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Bustle stays, not cheer
- Hush descends on hunger strike camp, busy day for govt

Dec. 25: The 22nd day of the fast. Hordes, some from far-off Bandel and Contai, have squeezed in time from their Christmas outing, to catch a glimpse of Mamata at Esplanade. Trinamul leaders show no signs of anxiety. They say Mamata hasn’t complained of any serious illness.

Dec. 28: The 25th day of the fast. Mamata has been on and off oxygen since Tuesday. Her blood pressure has dipped dangerously low. Trinamul leaders think “something” will happen soon. But will it happen today'

That was the question on the minds of party workers and the hundreds who flocked to Mamata’s dharna site at Metro Channel, hours before the Trinamul Congress chief called off her fast.

Despite the rush of onlookers, there was a hush that had descended over the place.

No chanting of slogans, no patriotic songs on the public address system and no cultural programmes. Even the lights on stage haven’t been switched on. “Her condition is deteriorating with every passing minute and the lights are hurting her eyes. All of us are worried about her health,” says party leader Madan Mitra, tired of answering queries about Mamata’s health.

As news of her plummeting pressure hit TV screens, thousands flocked to see Didi fighting. “I am a housewife with no political leanings. But after hearing of her failing health, I couldn’t sit at home. I just took my daughter and took a train,” said Shoma Ghosh. Even a queue of more than 200 didn’t dampen the Uttarpara lady’s desire as she waited patiently with her six-year-old daughter.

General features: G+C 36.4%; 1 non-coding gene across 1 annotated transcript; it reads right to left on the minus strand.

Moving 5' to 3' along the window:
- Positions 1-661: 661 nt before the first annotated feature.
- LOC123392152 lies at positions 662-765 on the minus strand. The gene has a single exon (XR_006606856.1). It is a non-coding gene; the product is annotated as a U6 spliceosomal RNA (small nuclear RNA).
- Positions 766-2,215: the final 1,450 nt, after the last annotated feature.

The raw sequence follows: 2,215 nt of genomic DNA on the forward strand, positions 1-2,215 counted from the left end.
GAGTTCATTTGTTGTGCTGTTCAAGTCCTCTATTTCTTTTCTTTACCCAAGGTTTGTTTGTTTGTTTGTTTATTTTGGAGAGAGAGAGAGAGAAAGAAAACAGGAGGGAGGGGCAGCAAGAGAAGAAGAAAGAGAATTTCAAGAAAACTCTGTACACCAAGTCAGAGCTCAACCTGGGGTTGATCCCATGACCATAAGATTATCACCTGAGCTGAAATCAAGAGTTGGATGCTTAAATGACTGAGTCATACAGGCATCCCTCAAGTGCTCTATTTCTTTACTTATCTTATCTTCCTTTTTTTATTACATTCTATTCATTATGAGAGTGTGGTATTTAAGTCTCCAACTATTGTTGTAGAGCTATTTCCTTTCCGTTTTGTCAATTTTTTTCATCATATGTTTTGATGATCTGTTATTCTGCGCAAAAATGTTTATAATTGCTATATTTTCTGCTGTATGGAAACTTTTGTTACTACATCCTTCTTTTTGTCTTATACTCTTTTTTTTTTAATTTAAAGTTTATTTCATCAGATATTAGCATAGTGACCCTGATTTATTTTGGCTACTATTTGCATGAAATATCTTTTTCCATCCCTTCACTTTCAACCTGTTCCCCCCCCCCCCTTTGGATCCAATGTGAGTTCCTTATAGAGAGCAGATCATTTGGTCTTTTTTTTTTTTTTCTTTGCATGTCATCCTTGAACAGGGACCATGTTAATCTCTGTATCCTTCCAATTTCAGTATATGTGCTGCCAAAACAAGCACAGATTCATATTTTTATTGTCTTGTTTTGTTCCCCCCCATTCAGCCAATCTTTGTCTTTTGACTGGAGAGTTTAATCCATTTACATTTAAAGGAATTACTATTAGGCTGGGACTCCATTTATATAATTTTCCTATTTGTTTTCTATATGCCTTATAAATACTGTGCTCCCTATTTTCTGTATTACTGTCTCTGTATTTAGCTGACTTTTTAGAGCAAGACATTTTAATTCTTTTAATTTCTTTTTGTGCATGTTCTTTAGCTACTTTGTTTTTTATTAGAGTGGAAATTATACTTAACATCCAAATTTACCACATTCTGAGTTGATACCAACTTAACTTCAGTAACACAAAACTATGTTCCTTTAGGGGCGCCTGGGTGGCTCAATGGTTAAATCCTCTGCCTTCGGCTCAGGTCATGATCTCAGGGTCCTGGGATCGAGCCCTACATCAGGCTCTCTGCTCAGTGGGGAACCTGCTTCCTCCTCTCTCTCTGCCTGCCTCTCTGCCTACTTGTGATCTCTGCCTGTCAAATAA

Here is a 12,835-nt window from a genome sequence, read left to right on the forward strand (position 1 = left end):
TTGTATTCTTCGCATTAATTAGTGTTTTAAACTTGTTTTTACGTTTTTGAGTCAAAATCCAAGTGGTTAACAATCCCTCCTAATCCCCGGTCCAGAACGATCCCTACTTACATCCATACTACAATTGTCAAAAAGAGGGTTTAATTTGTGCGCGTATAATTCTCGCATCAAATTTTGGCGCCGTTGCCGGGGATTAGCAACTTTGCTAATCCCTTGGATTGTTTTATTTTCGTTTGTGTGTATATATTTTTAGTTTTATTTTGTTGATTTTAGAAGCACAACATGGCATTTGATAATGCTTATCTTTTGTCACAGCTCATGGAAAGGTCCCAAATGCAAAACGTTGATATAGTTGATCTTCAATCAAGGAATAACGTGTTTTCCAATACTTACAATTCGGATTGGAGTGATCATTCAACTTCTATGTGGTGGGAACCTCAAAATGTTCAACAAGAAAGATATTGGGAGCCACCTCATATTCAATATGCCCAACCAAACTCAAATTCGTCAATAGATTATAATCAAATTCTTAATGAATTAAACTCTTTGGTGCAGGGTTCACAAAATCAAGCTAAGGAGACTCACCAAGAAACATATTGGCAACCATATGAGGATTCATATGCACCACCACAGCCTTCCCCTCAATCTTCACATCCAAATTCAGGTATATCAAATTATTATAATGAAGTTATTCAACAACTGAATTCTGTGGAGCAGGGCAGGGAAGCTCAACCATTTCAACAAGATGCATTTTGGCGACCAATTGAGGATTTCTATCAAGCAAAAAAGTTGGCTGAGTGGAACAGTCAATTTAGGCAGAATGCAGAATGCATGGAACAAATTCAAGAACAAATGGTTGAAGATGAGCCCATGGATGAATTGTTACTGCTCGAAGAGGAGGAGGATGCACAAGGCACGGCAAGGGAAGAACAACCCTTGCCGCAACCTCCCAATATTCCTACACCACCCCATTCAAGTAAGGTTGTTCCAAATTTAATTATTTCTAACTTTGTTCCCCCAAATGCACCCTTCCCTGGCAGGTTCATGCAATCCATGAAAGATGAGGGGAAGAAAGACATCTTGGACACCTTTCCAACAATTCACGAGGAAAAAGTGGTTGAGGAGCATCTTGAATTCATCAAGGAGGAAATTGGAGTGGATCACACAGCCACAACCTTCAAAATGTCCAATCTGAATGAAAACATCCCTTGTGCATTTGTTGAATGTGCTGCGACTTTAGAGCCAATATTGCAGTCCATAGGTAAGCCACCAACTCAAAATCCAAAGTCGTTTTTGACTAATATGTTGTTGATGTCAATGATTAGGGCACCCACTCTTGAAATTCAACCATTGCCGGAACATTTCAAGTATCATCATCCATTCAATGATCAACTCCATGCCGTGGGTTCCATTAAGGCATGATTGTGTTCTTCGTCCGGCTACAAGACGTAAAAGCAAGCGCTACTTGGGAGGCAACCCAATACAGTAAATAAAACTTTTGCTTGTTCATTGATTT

Some grew restless, though. “Chhelekhela hochche (Is it a joke)'” asked Debasish Santra, from Kalna. “Keep aside party-politics and rush her to hospital. If something happens to her, who will be responsible'” the furious 78-year-old snarled at Trinamul leaders near the stage.

Didi’s failing health had an unexpected casualty — the food vendors. Nobody — not Trinamul leaders, not the public — seemed interested in alur chop and jhalmuri. Till Thursday afternoon, food sellers had been making a killing.

However, a group far from Metro Channel was making some quick money. Enterprising bookies in Burrabazar and Howrah were placing bets on when Mamata would break her fast.

“If she breaks her fast between Thursday and Friday, a person gets 60 paise for every rupee. If she doesn’t, the rates will be 70 paise for every rupee,” said a bookie, busy gleaning information on the long innings at Esplanade.

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